When is Early too Early (to Plant Wheat, Barley or Oats)?

In all likelihood, this winter will go in the books as the warmest on record for Minnesota and even surpass the winter of 1877-1878 that was dubbed the Year Without a Winter .  Much of the state has enjoyed an extended "January Thaw"  with daytime highs well above freezing. In the metro area, for example, daytime temperatures never dropped below 32 between January 22 and February 14th. Needless the say, fields are bare and drying off rapidly. That immediately begs the question of whether to start thinking about seeding wheat, barley, and oats. After all, early seeding is very advantageous for the yield potential of these cool-season grasses. This scenario of a possible very early start to the growing season played out in the first and second week of March 2012 too.  Below is an updated/expanded version of what I wrote then. Spring wheat (and spring barley and oats) will start germinating in earnest when soil temperatures reach 40⁰F.  Once the imbibition phase starts there is

Strategic Farming: Let's talk crops session talks adjuvants for maximizing herbicide efficacy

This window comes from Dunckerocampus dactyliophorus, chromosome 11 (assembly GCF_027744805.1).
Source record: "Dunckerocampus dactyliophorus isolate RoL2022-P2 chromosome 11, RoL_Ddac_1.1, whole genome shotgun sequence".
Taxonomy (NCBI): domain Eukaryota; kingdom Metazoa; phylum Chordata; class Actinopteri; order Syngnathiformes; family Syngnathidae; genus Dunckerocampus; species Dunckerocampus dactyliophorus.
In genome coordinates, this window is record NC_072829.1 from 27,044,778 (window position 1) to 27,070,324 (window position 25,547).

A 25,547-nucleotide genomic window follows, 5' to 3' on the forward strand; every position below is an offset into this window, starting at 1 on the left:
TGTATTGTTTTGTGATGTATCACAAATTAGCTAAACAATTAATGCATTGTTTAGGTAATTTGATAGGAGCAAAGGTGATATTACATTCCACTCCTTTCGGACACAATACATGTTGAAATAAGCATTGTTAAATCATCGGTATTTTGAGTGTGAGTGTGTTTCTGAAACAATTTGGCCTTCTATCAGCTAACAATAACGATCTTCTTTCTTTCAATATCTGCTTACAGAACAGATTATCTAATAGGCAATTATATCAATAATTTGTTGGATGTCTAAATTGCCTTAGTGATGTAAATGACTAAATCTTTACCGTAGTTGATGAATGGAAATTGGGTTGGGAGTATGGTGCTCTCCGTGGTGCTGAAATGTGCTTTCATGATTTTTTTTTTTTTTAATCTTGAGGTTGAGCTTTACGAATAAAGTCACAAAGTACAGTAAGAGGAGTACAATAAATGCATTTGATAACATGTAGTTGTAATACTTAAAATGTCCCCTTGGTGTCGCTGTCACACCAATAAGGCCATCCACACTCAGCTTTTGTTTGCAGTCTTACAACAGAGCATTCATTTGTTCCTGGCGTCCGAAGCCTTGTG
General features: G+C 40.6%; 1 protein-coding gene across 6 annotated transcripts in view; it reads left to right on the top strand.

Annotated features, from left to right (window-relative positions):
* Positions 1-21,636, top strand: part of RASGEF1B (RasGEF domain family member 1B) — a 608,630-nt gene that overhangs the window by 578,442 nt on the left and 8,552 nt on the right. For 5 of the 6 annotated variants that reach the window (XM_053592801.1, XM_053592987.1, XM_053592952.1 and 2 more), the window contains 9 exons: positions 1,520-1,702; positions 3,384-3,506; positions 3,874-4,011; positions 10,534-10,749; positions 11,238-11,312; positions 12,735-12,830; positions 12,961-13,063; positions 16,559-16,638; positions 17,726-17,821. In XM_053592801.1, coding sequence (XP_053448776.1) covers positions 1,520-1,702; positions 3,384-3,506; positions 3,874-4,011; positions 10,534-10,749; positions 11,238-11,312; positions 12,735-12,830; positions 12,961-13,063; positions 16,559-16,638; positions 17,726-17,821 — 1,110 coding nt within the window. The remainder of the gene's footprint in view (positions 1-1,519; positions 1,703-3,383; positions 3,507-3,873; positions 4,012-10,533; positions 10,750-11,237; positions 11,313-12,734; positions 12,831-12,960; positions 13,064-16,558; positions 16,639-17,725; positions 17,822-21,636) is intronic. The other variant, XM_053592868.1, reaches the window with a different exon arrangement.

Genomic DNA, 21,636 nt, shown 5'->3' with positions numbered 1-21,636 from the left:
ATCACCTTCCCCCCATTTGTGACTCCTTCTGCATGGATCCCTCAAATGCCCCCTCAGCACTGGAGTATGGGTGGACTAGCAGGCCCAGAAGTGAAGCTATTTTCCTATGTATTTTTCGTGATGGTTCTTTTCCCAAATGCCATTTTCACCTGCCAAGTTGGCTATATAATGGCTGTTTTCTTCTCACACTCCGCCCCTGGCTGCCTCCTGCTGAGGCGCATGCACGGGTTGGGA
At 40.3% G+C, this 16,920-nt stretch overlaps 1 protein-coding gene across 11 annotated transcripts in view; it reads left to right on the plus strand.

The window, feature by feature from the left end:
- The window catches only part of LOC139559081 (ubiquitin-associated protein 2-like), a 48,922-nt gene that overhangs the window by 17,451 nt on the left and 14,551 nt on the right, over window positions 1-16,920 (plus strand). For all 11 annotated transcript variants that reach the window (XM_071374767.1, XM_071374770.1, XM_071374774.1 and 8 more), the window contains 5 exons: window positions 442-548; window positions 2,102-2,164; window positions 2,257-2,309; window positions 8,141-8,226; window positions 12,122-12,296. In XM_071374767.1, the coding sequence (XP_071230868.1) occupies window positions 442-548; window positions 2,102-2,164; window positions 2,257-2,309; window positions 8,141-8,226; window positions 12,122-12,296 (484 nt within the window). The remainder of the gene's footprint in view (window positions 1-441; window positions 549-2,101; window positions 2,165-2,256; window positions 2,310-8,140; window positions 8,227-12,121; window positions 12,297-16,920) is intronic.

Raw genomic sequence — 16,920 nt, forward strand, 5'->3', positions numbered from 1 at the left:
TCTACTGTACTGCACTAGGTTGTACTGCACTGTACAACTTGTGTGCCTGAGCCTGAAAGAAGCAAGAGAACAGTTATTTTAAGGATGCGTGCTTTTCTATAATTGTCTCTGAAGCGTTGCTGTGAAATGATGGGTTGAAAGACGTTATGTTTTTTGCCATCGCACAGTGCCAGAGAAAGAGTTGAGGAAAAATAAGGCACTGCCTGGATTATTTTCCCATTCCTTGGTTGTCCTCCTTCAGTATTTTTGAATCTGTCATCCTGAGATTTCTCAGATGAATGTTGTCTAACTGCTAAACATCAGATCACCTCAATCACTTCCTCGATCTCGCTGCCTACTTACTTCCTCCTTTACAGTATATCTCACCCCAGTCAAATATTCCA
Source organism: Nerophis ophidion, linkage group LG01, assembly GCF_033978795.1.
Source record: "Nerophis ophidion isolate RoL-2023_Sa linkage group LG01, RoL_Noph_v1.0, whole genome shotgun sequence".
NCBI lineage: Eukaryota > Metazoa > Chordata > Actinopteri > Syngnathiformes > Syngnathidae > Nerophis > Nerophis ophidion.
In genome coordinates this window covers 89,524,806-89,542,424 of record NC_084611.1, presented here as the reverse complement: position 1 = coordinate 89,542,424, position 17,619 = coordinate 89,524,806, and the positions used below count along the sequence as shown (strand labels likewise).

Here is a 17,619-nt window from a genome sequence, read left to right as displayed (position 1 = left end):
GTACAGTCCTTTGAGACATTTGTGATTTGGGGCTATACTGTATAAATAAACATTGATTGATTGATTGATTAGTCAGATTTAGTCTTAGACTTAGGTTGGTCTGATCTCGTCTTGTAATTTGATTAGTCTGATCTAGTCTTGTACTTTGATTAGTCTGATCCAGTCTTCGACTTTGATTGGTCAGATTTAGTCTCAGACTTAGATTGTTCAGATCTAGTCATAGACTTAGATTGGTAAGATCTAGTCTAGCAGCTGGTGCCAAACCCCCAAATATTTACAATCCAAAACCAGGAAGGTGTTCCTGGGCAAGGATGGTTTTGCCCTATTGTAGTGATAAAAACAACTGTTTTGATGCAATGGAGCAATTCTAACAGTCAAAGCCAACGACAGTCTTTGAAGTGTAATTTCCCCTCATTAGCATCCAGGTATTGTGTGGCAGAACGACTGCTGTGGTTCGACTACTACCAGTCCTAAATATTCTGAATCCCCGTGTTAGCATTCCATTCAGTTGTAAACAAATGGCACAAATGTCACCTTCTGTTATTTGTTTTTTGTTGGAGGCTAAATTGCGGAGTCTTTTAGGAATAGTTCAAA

By Angie Peltier, UMN Extension crops educator, Joseph Ikley, North Dakota State University (NDSU) Extension weed management specialist, and Greg Dahl, retired Winfield product development manager On February 14, 2024, Joseph Ikley, NDSU Extension weed management specialist and Greg Dahl, retired Winfield adjuvant development advisor joined UMN Extension crops educator Dave Nicolai for a wide-ranging discussion of herbicide adjuvants and how best to use them effectively. This was the fifth weekly episode of the 2024 Strategic Farming: Let’s talk crops! webinars. The series runs through March. To watch this and other episodes, visit   A long history and current abundance of adjuvants Tank-mix adjuvants are products that can be added to the tank that make a pesticide active ingredient work better. Formulators may add adjuvants directly into the herbicide formulation if there is enough room and the adjuvant does not cause storage or compatibility issues. Often there